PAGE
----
Latvia country profile
Situated in north-eastern Europe with a coastline along the Baltic Sea, Latvia has borders with Estonia, Russia, Belarus and Lithuania. It has linguistic links with Lithuania to the south, and historical and religious ties with Estonia to the north.
Not much more than a decade after it regained independence during the demise of the Soviet Union, Latvia was welcomed as an member of the European Union in May 2004. The move came a matter of weeks after it joined Nato.
For centuries Latvia was primarily an agricultural country, with seafaring, fishing and forestry as other important economic factors.
Like its Baltic neighbours, Latvia has made a rapid transition to the free market since the early 1990s.
More than a quarter of the population is primarily Russian-speaking, and Russian propaganda efforts in this community are a cause of concern for the Latvian authorities.
Republic of Latvia
Population 2.2 million
Area Area: 64,589 sq km (24,938 sq miles)
Major languages Latvian, Russian
Major religion Christianity
Life expectancy 69 years (men), 79 years (women)
President: Raimonds Vejonis
Raimonds Vejonis was elected in June 2015 after five rounds of voting in Latvia's 100-member parliament.
Mr Vejonis's previous position as defence minister was seen as a possible advantage in dealing with heightened military and political tension with neighbouring Russia.
Although generally a ceremonial post, Latvia's president can veto legislation, call referendums, and has some leeway in nominating the prime minister for parliamentary approval.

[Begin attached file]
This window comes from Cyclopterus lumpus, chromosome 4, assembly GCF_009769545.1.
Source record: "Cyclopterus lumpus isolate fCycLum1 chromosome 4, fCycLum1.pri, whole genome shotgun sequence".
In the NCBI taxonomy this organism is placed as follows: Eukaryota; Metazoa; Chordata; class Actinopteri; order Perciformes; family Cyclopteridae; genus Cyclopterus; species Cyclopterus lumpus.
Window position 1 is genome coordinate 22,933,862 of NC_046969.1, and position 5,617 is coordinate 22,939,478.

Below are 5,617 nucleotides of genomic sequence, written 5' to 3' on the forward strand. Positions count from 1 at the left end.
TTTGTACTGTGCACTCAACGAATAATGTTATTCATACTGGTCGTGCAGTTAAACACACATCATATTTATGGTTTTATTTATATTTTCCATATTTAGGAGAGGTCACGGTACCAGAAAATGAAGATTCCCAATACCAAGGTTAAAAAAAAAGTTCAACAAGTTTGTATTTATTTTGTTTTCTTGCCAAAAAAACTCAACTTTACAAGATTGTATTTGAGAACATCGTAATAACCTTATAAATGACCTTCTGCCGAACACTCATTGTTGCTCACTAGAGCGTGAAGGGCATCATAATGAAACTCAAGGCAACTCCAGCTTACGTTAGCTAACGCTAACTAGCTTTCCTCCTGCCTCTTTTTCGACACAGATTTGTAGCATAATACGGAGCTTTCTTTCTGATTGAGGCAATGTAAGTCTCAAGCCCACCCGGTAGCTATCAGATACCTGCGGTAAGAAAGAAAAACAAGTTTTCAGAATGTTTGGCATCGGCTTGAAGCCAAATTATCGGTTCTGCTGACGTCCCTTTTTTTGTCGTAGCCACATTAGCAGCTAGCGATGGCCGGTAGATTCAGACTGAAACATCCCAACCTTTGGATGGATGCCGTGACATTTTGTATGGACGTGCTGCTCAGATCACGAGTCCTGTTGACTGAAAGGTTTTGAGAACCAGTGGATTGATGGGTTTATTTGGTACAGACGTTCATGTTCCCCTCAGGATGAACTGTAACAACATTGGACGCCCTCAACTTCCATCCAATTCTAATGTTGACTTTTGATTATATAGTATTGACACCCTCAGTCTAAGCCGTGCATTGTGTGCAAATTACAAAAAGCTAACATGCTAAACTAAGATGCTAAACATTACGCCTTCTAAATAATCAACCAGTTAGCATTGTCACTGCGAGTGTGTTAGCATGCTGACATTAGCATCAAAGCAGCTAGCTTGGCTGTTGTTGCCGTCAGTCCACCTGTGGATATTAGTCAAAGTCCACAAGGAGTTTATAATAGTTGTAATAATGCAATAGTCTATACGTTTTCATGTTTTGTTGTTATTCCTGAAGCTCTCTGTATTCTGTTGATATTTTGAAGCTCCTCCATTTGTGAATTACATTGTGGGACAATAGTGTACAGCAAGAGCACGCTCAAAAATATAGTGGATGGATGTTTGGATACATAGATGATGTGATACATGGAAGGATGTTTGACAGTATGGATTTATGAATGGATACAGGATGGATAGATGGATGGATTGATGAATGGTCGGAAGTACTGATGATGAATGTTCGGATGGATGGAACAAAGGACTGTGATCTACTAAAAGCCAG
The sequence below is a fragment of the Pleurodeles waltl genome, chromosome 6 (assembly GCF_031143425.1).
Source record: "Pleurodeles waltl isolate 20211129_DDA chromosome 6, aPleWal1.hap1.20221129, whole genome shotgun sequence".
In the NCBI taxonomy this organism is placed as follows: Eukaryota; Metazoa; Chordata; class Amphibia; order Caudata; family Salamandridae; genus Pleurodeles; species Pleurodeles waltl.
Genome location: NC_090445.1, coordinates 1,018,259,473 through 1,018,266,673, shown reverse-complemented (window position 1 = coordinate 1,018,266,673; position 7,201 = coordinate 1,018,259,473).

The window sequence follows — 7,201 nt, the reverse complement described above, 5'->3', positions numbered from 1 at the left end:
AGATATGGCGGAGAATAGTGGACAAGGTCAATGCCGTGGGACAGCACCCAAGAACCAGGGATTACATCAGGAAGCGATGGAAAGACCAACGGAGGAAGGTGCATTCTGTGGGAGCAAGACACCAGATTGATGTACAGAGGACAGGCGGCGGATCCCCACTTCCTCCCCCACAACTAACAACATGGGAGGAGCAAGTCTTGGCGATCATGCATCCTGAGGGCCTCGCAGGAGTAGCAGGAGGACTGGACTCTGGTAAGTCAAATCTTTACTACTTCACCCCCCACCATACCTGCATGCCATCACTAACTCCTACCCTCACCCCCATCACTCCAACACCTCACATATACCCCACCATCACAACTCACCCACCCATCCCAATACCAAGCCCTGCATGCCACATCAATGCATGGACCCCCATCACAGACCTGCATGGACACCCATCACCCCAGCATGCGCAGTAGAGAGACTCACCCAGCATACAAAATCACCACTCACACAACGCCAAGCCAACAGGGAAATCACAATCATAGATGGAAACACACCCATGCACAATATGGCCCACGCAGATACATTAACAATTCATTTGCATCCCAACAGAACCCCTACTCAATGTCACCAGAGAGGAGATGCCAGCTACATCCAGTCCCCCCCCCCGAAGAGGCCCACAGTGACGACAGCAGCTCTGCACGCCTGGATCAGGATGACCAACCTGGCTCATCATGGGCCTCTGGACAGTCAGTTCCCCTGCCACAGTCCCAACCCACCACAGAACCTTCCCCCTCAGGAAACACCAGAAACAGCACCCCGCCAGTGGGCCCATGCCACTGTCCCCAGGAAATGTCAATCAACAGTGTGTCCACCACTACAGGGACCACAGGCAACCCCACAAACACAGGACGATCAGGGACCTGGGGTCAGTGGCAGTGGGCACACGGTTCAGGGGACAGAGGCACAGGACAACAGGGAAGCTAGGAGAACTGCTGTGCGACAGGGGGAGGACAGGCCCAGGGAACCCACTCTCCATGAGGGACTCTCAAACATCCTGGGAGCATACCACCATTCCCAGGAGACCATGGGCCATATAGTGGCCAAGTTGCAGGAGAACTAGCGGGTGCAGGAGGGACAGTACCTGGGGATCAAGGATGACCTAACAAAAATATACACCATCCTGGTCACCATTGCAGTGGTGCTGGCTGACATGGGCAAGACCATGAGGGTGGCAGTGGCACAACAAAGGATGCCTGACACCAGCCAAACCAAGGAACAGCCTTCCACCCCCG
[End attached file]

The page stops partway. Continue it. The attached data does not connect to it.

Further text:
Prime minister: Maris Kucinskis
Maris Kucinskis took office in February 2016 at the head of a centre-right coalition.
The government has focused on strengthening the economy and dealing with growing concerns about Russia.
The future of his government became uncertain after the pro-Russia Harmony party emerged as the largest bloc in parliament after October 2018 elections, and right-wing populist parties performed well.
The media operate freely, with few legal restrictions. A law provides prison terms for libel and incitement of racial hatred.
Newspapers - all of them privately-owned - reflect a variety of political views. Many titles have suffered declining circulations.
By 2015, around 82% of Latvians were online (Internetworldstats).
Some key events in the history of Latvia:
1800s - Latvia is under Russian rule.
1917-20 - Latvian war of independence. After the Russian Revolution, Latvia fights to establish its independence against the Soviet Russian and German armies.
1920 - Soviet Russia recognises Latvian independence.
1940 - Soviet Union annexes Latvia, along with neighbouring Estonia and Latvia. Mass deportations to Siberia and Central Asia follow.
1941 - Nazi Germany invades. Some 70,000 Latvian Jews are killed by Nazi death squads and Latvian paramilitary units.
1944 - Soviet Army returns, heralding further waves of deportations and repression of resistance to Soviet rule.
1991 - Independence restored.
2004 - Latvia joins European Union and Nato.
2014 - Latvia joins the eurozone.